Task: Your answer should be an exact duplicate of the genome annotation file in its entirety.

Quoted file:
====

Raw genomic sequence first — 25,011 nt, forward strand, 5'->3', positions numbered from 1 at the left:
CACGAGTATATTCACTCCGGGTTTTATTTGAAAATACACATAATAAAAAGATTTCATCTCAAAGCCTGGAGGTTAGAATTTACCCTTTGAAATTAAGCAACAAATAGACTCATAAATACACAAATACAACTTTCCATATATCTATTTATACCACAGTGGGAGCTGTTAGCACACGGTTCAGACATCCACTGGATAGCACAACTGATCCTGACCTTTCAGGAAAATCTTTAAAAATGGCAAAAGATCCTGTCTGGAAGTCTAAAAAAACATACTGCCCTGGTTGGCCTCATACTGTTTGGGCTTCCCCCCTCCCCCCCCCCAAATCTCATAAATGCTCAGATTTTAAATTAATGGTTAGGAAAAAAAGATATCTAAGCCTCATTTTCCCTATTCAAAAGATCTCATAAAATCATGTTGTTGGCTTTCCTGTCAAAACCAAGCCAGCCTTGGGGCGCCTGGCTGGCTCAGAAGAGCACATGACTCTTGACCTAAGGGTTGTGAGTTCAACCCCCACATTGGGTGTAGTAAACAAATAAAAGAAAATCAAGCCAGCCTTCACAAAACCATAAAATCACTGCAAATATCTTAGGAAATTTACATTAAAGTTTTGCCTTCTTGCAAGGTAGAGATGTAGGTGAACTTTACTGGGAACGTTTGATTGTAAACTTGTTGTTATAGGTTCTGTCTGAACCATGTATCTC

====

Raw genomic sequence first — 25,011 nt, forward strand, 5'->3', positions numbered from 1 at the left:
CACGAGTATATTCACTCCGGGTTTTATTTGAAAATACACATAATAAAAAGATTTCATCTCAAAGCCTGGAGGTTAGAATTTACCCTTTGAAATTAAGCAACAAATAGACTCATAAATACACAAATACAACTTTCCATATATCTATTTATACCACAGTGGGAGCTGTTAGCACACGGTTCAGACATCCACTGGATAGCACAACTGATCCTGACCTTTCAGGAAAATCTTTAAAAATGGCAAAAGATCCTGTCTGGAAGTCTAAAAAAACATACTGCCCTGGTTGGCCTCATACTGTTTGGGCTTCCCCCCTCCCCCCCCCCAAATCTCATAAATGCTCAGATTTTAAATTAATGGTTAGGAAAAAAAGATATCTAAGCCTCATTTTCCCTATTCAAAAGATCTCATAAAATCATGTTGTTGGCTTTCCTGTCAAAACCAAGCCAGCCTTGGGGCGCCTGGCTGGCTCAGAAGAGCACATGACTCTTGACCTAAGGGTTGTGAGTTCAACCCCCACATTGGGTGTAGTAAACAAATAAAAGAAAATCAAGCCAGCCTTCACAAAACCATAAAATCACTGCAAATATCTTAGGAAATTTACATTAAAGTTTTGCCTTCTTGCAAGGTAGAGATGTAGGTGAACTTTACTGGGAACGTTTGATTGTAAACTTGTTGTTATAGGTTCTGTCTGAACCATGTATCTC